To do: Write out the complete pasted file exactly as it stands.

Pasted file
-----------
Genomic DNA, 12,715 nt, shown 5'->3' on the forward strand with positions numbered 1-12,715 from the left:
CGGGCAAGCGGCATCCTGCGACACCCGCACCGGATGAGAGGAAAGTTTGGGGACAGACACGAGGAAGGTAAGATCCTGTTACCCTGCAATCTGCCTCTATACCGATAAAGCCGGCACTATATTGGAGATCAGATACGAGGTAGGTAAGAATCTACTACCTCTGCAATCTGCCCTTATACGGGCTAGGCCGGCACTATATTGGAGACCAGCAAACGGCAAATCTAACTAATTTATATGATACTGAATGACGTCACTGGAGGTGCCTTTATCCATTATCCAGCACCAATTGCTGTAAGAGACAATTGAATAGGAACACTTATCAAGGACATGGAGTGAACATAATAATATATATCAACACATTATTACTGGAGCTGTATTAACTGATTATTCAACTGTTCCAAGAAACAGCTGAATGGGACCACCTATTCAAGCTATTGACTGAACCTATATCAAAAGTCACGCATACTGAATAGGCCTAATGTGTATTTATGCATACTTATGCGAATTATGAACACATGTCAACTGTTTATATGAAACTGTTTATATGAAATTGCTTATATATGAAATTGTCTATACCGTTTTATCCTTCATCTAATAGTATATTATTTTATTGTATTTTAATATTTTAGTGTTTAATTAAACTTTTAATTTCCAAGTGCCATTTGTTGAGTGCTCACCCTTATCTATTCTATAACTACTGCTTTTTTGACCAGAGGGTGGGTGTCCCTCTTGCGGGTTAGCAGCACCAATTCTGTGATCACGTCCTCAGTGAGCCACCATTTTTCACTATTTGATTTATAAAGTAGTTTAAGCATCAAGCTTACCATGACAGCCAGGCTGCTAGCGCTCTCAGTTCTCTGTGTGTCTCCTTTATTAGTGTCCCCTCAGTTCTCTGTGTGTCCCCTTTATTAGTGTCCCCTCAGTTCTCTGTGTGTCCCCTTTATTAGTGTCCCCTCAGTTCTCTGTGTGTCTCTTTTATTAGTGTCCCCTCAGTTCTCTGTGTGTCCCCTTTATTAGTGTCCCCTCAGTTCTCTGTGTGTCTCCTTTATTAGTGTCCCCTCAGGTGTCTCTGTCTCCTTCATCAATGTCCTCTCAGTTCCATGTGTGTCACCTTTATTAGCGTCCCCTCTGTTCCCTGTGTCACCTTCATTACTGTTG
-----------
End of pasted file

Genomic DNA, 12,715 nt, shown 5'->3' on the forward strand with positions numbered 1-12,715 from the left:
CGGGCAAGCGGCATCCTGCGACACCCGCACCGGATGAGAGGAAAGTTTGGGGACAGACACGAGGAAGGTAAGATCCTGTTACCCTGCAATCTGCCTCTATACCGATAAAGCCGGCACTATATTGGAGATCAGATACGAGGTAGGTAAGAATCTACTACCTCTGCAATCTGCCCTTATACGGGCTAGGCCGGCACTATATTGGAGACCAGCAAACGGCAAATCTAACTAATTTATATGATACTGAATGACGTCACTGGAGGTGCCTTTATCCATTATCCAGCACCAATTGCTGTAAGAGACAATTGAATAGGAACACTTATCAAGGACATGGAGTGAACATAATAATATATATCAACACATTATTACTGGAGCTGTATTAACTGATTATTCAACTGTTCCAAGAAACAGCTGAATGGGACCACCTATTCAAGCTATTGACTGAACCTATATCAAAAGTCACGCATACTGAATAGGCCTAATGTGTATTTATGCATACTTATGCGAATTATGAACACATGTCAACTGTTTATATGAAACTGTTTATATGAAATTGCTTATATATGAAATTGTCTATACCGTTTTATCCTTCATCTAATAGTATATTATTTTATTGTATTTTAATATTTTAGTGTTTAATTAAACTTTTAATTTCCAAGTGCCATTTGTTGAGTGCTCACCCTTATCTATTCTATAACTACTGCTTTTTTGACCAGAGGGTGGGTGTCCCTCTTGCGGGTTAGCAGCACCAATTCTGTGATCACGTCCTCAGTGAGCCACCATTTTTCACTATTTGATTTATAAAGTAGTTTAAGCATCAAGCTTACCATGACAGCCAGGCTGCTAGCGCTCTCAGTTCTCTGTGTGTCTCCTTTATTAGTGTCCCCTCAGTTCTCTGTGTGTCCCCTTTATTAGTGTCCCCTCAGTTCTCTGTGTGTCCCCTTTATTAGTGTCCCCTCAGTTCTCTGTGTGTCTCTTTTATTAGTGTCCCCTCAGTTCTCTGTGTGTCCCCTTTATTAGTGTCCCCTCAGTTCTCTGTGTGTCTCCTTTATTAGTGTCCCCTCAGGTGTCTCTGTCTCCTTCATCAATGTCCTCTCAGTTCCATGTGTGTCACCTTTATTAGCGTCCCCTCTGTTCCCTGTGTCACCTTCATTACTGTTG